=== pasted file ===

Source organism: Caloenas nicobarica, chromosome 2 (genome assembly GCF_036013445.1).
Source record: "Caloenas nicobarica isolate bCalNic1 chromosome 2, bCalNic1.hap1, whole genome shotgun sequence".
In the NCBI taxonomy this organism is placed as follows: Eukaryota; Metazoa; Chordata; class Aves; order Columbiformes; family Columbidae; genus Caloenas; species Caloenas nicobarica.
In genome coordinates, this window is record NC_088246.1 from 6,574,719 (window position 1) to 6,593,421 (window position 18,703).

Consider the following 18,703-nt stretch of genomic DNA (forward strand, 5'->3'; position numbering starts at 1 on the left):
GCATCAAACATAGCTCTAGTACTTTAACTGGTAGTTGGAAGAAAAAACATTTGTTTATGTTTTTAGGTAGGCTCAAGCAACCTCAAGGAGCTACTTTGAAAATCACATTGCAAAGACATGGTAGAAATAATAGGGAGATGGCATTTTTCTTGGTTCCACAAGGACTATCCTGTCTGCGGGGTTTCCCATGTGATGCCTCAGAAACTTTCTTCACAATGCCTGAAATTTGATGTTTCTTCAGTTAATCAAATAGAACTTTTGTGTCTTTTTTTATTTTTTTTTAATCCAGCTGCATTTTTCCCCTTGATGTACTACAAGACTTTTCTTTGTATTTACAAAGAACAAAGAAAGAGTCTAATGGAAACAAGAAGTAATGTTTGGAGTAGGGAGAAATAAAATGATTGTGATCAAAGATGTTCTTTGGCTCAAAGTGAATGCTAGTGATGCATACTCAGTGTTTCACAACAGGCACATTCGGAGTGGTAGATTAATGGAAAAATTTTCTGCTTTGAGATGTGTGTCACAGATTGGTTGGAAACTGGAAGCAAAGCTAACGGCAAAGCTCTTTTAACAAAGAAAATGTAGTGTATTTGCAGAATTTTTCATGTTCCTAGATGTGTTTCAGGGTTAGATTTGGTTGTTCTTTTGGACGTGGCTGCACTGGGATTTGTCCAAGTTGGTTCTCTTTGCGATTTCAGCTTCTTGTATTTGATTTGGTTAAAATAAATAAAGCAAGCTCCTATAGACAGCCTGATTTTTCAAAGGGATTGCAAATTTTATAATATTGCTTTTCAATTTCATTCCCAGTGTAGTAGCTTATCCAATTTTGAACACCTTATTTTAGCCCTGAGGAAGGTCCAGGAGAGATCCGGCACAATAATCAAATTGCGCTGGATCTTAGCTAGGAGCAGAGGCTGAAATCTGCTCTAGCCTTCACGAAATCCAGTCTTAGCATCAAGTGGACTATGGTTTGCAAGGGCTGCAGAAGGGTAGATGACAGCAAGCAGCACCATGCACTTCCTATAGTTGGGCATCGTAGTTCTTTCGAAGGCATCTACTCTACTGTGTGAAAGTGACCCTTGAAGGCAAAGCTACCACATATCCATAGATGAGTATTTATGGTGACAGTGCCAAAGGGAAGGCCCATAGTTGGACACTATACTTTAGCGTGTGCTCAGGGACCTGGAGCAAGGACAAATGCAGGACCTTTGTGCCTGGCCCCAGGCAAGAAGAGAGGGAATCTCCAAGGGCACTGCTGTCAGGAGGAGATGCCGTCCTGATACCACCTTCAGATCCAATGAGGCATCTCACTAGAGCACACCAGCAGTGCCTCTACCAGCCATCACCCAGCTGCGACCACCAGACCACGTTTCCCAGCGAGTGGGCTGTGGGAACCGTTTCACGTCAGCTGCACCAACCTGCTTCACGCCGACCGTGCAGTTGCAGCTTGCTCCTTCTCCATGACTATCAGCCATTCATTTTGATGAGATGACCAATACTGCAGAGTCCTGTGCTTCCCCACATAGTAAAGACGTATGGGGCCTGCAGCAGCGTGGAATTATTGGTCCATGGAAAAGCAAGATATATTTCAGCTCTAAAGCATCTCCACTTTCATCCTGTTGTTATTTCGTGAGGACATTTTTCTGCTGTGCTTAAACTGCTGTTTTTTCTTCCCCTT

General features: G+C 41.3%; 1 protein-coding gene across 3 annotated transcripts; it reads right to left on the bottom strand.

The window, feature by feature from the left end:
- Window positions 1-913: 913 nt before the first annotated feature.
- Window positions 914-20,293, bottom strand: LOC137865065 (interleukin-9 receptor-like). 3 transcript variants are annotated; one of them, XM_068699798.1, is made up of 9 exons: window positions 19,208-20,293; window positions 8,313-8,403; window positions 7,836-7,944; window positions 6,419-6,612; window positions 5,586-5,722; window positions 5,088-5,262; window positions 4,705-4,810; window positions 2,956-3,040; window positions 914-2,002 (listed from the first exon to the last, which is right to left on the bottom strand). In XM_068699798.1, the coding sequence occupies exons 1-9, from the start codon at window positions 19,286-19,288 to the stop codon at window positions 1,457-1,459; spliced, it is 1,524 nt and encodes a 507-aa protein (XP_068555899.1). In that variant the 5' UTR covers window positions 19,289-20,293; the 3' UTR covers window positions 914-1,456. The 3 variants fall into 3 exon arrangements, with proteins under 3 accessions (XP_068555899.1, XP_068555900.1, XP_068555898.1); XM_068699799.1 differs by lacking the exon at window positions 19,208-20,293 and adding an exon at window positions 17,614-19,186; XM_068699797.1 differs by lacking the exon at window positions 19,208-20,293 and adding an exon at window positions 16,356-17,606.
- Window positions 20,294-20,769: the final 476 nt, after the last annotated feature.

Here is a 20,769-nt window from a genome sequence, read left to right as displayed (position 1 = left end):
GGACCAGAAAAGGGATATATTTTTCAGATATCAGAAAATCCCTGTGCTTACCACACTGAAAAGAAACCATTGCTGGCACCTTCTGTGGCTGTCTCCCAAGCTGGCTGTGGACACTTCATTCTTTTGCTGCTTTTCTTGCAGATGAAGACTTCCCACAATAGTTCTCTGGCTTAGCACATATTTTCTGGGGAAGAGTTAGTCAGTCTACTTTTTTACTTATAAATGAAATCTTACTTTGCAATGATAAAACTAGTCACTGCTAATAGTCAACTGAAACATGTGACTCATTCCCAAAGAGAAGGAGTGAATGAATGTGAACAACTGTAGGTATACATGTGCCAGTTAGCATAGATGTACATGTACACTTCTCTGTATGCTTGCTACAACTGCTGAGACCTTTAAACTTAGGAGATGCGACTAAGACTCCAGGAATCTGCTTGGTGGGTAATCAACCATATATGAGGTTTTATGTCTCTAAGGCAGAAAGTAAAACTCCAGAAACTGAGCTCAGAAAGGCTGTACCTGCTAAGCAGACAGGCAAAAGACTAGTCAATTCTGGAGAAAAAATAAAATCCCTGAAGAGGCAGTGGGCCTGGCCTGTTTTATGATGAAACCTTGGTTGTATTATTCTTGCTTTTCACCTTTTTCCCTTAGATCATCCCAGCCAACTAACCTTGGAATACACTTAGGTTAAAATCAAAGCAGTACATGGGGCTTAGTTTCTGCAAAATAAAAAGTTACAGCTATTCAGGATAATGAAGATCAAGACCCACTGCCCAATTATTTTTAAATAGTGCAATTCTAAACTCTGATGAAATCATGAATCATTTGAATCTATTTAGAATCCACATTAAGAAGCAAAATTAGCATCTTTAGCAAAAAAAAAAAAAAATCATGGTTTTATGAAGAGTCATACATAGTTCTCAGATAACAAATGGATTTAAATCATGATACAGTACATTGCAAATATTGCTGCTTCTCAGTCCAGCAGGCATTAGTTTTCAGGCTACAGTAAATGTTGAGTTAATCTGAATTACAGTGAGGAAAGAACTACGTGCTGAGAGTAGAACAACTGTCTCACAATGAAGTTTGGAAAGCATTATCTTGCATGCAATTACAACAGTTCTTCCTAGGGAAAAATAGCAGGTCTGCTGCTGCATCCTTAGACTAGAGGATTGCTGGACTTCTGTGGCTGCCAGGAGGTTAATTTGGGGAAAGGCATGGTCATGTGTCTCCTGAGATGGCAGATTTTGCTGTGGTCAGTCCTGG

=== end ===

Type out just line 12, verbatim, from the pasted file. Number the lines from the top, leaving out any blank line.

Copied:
Here is a 20,769-nt window from a genome sequence, read left to right as displayed (position 1 = left end):